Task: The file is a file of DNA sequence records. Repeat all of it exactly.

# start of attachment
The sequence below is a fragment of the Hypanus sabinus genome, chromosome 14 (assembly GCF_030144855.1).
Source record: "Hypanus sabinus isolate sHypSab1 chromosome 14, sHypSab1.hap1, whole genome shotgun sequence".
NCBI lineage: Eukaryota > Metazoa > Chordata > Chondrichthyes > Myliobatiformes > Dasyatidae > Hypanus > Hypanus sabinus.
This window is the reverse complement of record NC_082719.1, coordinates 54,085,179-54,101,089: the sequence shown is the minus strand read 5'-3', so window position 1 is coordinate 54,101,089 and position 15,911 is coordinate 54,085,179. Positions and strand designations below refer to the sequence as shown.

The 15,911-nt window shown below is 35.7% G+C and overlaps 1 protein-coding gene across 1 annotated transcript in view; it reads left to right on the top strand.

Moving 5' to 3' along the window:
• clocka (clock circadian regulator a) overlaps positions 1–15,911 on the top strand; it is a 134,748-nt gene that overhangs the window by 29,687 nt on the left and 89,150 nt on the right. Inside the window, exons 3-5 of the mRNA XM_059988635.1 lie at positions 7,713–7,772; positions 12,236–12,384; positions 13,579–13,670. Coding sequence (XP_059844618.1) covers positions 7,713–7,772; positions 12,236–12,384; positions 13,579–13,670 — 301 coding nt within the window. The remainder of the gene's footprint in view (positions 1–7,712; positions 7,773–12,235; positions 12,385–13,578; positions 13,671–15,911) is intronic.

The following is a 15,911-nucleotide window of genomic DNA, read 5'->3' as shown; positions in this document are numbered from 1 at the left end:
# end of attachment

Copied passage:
The sequence below is a fragment of the Hypanus sabinus genome, chromosome 14 (assembly GCF_030144855.1).
Source record: "Hypanus sabinus isolate sHypSab1 chromosome 14, sHypSab1.hap1, whole genome shotgun sequence".
NCBI lineage: Eukaryota > Metazoa > Chordata > Chondrichthyes > Myliobatiformes > Dasyatidae > Hypanus > Hypanus sabinus.
This window is the reverse complement of record NC_082719.1, coordinates 54,085,179-54,101,089: the sequence shown is the minus strand read 5'-3', so window position 1 is coordinate 54,101,089 and position 15,911 is coordinate 54,085,179. Positions and strand designations below refer to the sequence as shown.

The 15,911-nt window shown below is 35.7% G+C and overlaps 1 protein-coding gene across 1 annotated transcript in view; it reads left to right on the top strand.

Moving 5' to 3' along the window:
• clocka (clock circadian regulator a) overlaps positions 1–15,911 on the top strand; it is a 134,748-nt gene that overhangs the window by 29,687 nt on the left and 89,150 nt on the right. Inside the window, exons 3-5 of the mRNA XM_059988635.1 lie at positions 7,713–7,772; positions 12,236–12,384; positions 13,579–13,670. Coding sequence (XP_059844618.1) covers positions 7,713–7,772; positions 12,236–12,384; positions 13,579–13,670 — 301 coding nt within the window. The remainder of the gene's footprint in view (positions 1–7,712; positions 7,773–12,235; positions 12,385–13,578; positions 13,671–15,911) is intronic.

The following is a 15,911-nucleotide window of genomic DNA, read 5'->3' as shown; positions in this document are numbered from 1 at the left end: